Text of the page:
With one sweeping right hook, China “The Dragon” Smith went crashing through the ropes, much like his undefeated record.What had seemed like a very unlikely scenario only hours earlier became reality Friday night as Smith, the 23-year-old Sarasota native, was pummeled by Saul Montana, losing his National Boxing Association Heavyweight championship on a seventh-round TKO.
“You know if you play sports that for every event there’s a winner and a loser,” Smith said. “I didn’t think it could happen to me, but, you know what, it happened. I made some careless mistakes, but I’m a young, competitive warrior … No question, I’d fight him tomorrow.”
Sporting a 23-0 record with 22 knockouts entering the matchup, Smith, who lives and trains in Tampa, seemed like a prohibitive favorite, especially as the 3,100 fans who filled the Sun Dome chanted, “China, China.”
However, right from the opening bell, something seemed amiss. The 31-year-old Montana refused to follow the script, coming out with a flurry. He landed multiple punches flush on The Dragon’s cheek, alerting everyone that this might not be as easy as most of Smith’s fights.
“China Smith learned an awesome lesson on this stage up the ladder,” Smith’s trainer Henry Grooms said. “All of the great fighters have tasted defeat. This young man tasted defeat tonight but tasted it gallantly. He didn’t lay down, and he continued to try and try. This was a learning process.”
Montana continued to pound on Smith in the second round, pushing the champion into the corner. But The Dragon absorbed Montana’s shots and managed to respond with some of his own.
The fight looked dire in the third as Montana connected with a right hook and then another. The Dragon started to get a glazed look in his eye as Saul “The Cobra” Montana proceeded to pour on the onslaught, with a straight right that looked to put Smith down, but he was saved by the bell.
But the fourth round bell seemed to rejuvenate Smith, and he showed no ill effects from three rounds of punches. Smith unleashed a vicious right uppercut, and the southpaw followed up with an equally punishing left hand, which appeared to dizzy Montana. The Dragon was unrelenting in the fourth, repeatedly sticking Montana with rights as the end apparently approached for The Cobra. Montana escaped the fourth, and a jubilant Smith let out a raucous yell as he returned to his corner. Unfortunately that wouldn’t even be a memory for Smith as Montana’s barrage of punches left The Dragon’s comeback nothing more than a blip on the radar screen.
But the outlook was good for Smith entering the fifth with the partisan crowd chanting his name. Montana, a native of Mexico City who entered the fight with a 35-11 mark with 31 knockouts, continued to sustain blows. Montana slipped at one point in the round, and fatigue combined with Smith’s power at times made it look as if Montana was almost out on his feet.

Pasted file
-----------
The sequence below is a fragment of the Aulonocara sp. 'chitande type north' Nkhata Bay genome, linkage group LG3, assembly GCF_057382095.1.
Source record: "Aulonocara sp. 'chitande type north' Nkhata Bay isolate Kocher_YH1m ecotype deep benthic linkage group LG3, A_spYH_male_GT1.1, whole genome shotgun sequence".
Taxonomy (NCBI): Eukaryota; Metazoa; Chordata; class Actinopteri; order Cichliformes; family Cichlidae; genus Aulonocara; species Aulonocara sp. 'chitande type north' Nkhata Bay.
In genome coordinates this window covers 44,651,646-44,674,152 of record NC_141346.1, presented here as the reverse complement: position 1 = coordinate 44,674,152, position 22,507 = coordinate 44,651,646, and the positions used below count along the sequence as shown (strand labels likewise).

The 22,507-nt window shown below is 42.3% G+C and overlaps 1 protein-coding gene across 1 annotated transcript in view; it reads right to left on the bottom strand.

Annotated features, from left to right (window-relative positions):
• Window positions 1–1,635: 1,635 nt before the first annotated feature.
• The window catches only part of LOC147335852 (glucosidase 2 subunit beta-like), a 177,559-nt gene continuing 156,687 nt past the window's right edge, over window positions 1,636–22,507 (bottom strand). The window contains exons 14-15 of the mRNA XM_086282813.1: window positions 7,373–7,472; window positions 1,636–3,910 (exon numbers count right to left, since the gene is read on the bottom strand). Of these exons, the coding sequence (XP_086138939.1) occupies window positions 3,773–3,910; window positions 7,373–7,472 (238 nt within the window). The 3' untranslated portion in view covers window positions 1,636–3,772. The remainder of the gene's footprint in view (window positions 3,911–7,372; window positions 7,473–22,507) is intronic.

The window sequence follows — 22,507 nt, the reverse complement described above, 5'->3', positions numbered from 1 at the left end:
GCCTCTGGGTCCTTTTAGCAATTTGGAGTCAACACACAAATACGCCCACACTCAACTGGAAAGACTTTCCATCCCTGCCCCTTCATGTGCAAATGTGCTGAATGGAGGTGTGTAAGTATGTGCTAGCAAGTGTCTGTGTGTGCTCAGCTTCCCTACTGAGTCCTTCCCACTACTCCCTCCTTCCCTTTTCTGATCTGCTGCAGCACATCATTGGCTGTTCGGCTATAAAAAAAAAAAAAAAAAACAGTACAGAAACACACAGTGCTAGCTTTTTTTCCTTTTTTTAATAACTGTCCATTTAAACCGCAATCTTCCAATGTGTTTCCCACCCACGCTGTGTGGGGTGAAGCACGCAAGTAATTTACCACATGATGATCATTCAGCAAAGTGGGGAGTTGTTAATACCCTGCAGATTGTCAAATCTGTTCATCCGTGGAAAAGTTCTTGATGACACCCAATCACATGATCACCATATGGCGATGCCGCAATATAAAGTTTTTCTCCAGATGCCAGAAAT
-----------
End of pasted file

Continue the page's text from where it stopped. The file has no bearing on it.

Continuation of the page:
“Montana didn’t come here to cooperate,” Grooms said. “If he had we would have been able to do everything that we wanted to do to him … This is not a game of cooperation. He nearly escaped. We had him, no question about it … Had we continued to roll punches and run combinations, it would have been the end of the day for him and a successful victory for us.”
The two beleaguered fighters opened the sixth with pounding glove-to-glove exchange. Both proceeded to trade lefts in the ropes, but the round concluded with the end in sight. Smith stumbled around the ring at one point, returning to his corner with noticeably swollen right eye. Every shot from Montana sent drops of blood and sweat cascading from his brow, almost like a signal that the end was near for Smith.
The seventh round was all Montana as a pair of rights sent Smith stumbling across the ring, resulting in a standing eight count. Smith stayed on his feet, but that only led to more punishment for the young fighter. The Cobra landed a right uppercut and then a right cross followed by the coup de grace. The sweeping right was more than Smith could handle as he caught himself on the ring ropes, or otherwise Montana would have knocked him clear out of the ring. The referee immediately ran in to stop the fight and put an end to Smith’s undefeated record and NBA title reign.
“We know that Ray Robinson lost to Holly Mims, and Ray Robinson became a great fighter,” Grooms said. “We know that Floyd Patterson got off the floor with Ingermarr Johansen to become a great heavyweight. We know that Sugar Ray Leonard got beat by Tommy Hearns … All of these gentlemen have suffered defeat. They’ve all been where China’s been tonight.”With still two more fights left in the Bay area, Tampa fans can guarantee that they haven’t seen the last of China “The Dragon” Smith.
“Me being as young as I am, (I ‘m) just going back to the drawing board and establishing myself,” Smith said. “I can’t wait to get back in the gym and correct my mistakes. Because he didn’t beat me, I beat myself … I didn’t follow the gameplan, and I paid for it.”
Contact Anthony Gagliano at email@example.com